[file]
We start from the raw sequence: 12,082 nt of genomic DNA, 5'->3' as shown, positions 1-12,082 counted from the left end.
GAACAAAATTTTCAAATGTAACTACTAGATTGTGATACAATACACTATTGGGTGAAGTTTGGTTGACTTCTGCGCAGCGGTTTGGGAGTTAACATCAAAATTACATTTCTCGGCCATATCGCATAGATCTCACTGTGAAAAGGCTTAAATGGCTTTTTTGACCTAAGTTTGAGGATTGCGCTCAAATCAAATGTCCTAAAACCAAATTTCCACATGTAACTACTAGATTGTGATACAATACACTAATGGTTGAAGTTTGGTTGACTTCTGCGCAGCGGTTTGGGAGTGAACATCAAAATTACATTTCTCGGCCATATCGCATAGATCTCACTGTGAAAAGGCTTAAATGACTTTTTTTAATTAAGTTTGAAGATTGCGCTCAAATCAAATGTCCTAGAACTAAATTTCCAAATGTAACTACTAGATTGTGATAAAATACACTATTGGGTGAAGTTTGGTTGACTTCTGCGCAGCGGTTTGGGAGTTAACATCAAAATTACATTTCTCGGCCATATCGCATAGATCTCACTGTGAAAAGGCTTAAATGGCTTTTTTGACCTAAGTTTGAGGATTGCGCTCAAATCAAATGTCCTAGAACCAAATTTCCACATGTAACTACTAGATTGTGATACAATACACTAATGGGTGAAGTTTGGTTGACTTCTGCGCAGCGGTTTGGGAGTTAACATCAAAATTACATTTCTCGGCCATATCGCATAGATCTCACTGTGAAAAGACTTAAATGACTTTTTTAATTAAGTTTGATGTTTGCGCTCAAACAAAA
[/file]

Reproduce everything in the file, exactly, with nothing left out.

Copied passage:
We start from the raw sequence: 12,082 nt of genomic DNA, 5'->3' as shown, positions 1-12,082 counted from the left end.
GAACAAAATTTTCAAATGTAACTACTAGATTGTGATACAATACACTATTGGGTGAAGTTTGGTTGACTTCTGCGCAGCGGTTTGGGAGTTAACATCAAAATTACATTTCTCGGCCATATCGCATAGATCTCACTGTGAAAAGGCTTAAATGGCTTTTTTGACCTAAGTTTGAGGATTGCGCTCAAATCAAATGTCCTAAAACCAAATTTCCACATGTAACTACTAGATTGTGATACAATACACTAATGGTTGAAGTTTGGTTGACTTCTGCGCAGCGGTTTGGGAGTGAACATCAAAATTACATTTCTCGGCCATATCGCATAGATCTCACTGTGAAAAGGCTTAAATGACTTTTTTTAATTAAGTTTGAAGATTGCGCTCAAATCAAATGTCCTAGAACTAAATTTCCAAATGTAACTACTAGATTGTGATAAAATACACTATTGGGTGAAGTTTGGTTGACTTCTGCGCAGCGGTTTGGGAGTTAACATCAAAATTACATTTCTCGGCCATATCGCATAGATCTCACTGTGAAAAGGCTTAAATGGCTTTTTTGACCTAAGTTTGAGGATTGCGCTCAAATCAAATGTCCTAGAACCAAATTTCCACATGTAACTACTAGATTGTGATACAATACACTAATGGGTGAAGTTTGGTTGACTTCTGCGCAGCGGTTTGGGAGTTAACATCAAAATTACATTTCTCGGCCATATCGCATAGATCTCACTGTGAAAAGACTTAAATGACTTTTTTAATTAAGTTTGATGTTTGCGCTCAAACAAAA